The parole board voted unanimously to commute Hill’s death sentence to life in prison with eligibility for parole in 25 years, meaning Hill could be released as early as 2016 given the 18 years he’s already served on Death Row. The board went out of its way to detail its unusual reasoning.
“The parole board does not often make a recommendation to commute a death sentence,” says Pam Prude-Smithers, one of Hill’s attorneys. “This is only the second time they’ve recommended that out of 37 cases that have gone in front of them, and they’ve never recommended that someone be eligible for parole.
“One of the strongest things was family opinion and the fact that Jeff didn’t receive a fair trial. They cited his genuine remorse and the fact that this was a disproportionate sentence.”
Prude-Smithers says members of Hill’s family went to the clemency hearing Feb. 6 to testify that they were unanimous in their desire to spare his life, a fact the jury in Hill’s murder trial wasn’t told. Family members said he was universally liked before he became addicted to cocaine and killed his mother, Emma Hill.
“There are so many procedural bars in court to how they can view a case, especially death penalty cases,” Prude-Smithers says. “Sometimes the way the court system is set up prevents you from presenting everything that you have. When you go in front of the parole board, they can listen to everything.
“There are problems with the death penalty in Ohio. This brings some of those problems with the death penalty and the way it’s imposed in the courts in Ohio to the attention of the general public.”
The American Bar Association published a report in 2007 calling for a moratorium on executions in Ohio because “the State of Ohio cannot ensure that fairness and accuracy are the hallmark of every case in which the death penalty is sought or imposed” (see “Law Group: Stop the Killing” from Sept
“One of the parole board members, during her questioning of the prosecutors, brought up (the ABA report),” Prude-Smithers says. “Not only does this case demonstrate the ineffective assistance of counsel, but it demonstrated some of the other things that were brought up as problems in that report, such as disproportionate sentences.”
Justin Thompson, Hill’s second defense attorney, says the board saw what the criminal justice system ignored in Hill’s case.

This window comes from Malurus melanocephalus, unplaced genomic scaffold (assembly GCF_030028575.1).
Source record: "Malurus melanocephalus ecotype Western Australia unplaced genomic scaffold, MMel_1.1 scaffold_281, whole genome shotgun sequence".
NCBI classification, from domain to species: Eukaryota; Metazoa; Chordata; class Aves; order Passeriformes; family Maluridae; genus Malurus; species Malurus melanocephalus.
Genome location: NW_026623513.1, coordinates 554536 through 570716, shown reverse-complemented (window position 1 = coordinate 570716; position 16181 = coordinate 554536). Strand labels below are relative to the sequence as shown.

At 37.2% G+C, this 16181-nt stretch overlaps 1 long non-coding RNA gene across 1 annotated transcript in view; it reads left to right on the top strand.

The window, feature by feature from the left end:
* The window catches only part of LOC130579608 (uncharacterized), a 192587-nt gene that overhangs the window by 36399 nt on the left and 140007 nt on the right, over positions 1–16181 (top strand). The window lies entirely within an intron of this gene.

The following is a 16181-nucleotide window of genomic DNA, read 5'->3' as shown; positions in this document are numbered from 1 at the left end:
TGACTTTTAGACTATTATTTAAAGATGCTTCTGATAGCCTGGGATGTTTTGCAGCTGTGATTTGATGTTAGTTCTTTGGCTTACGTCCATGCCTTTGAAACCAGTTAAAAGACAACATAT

“The board talked a lot about the legal representation, about how the attorneys didn’t talk to a single family member,” he says. “(Hill’s defense) attorneys were deposed about 10 years after trial, and they all but admitted they didn’t know what they were doing. The one quote was, ‘I was a neophyte. I’d never done this before.’ The courts didn’t seem to care, but it (matters) for the parole board.”
The parole board also looked at Hill as a person, before and after the crime, to see beyond the prosecution’s narrow view of the murder. Mitigating factors not brought up during trial were also discussed, such as Hill never being in serious trouble before his drug addiction, the consistent testimony that he was a good person before the murder and still is and his not shirking responsibility for his actions (see “Waiting to Be Killed" from June 19, 2007).
“People have a hard time imagining that someone who can commit a terrible crime can still be someone who is a good person,” Prude-Smithers says. “People are skeptical of being redeemed, and Jeff is a good example of that. He’s a good example of someone who has shown genuine remorse, someone who has made a change for the better after he served his time in Death Row. Like I said in front of the parole board, it’s really a story of redemption.”
Thompson says that hype surrounding this and other death penalty cases keeps people from doing what the parole board did — looking deeper.
“When you see the headlines, it’s ‘Inmate who killed mother,’ ” he says. “That’s such a shock … and you think, ‘What was the board thinking?’ The board is tough on crime, and nobody’s going to complain about that. They looked at this case and said, ‘This just doesn’t fit.’
“Like they said, this never should have been a death case to begin with and they’re the best people to speak to that.”
When Hill’s uncle, Eddie Sanders, spoke exclusively to CityBeat about the start of the family’s effort to seek clemency (see “Killing a Family" from March 1, 2006), he dreamed of seeing his nephew walk out of prison but didn’t believe it would happen.
With that apparent impossibility now within reach, is it possible that this case can bring about essential reforms in Ohio’s death penalty laws and criminal justice system? Prude-Smithers isn’t optimistic.
“I don’t know if it’s necessarily going to make an impact,” she says. “Slowly we’re chipping away. … With these little wins, hopefully we can begin to shed some light on some of these issues.”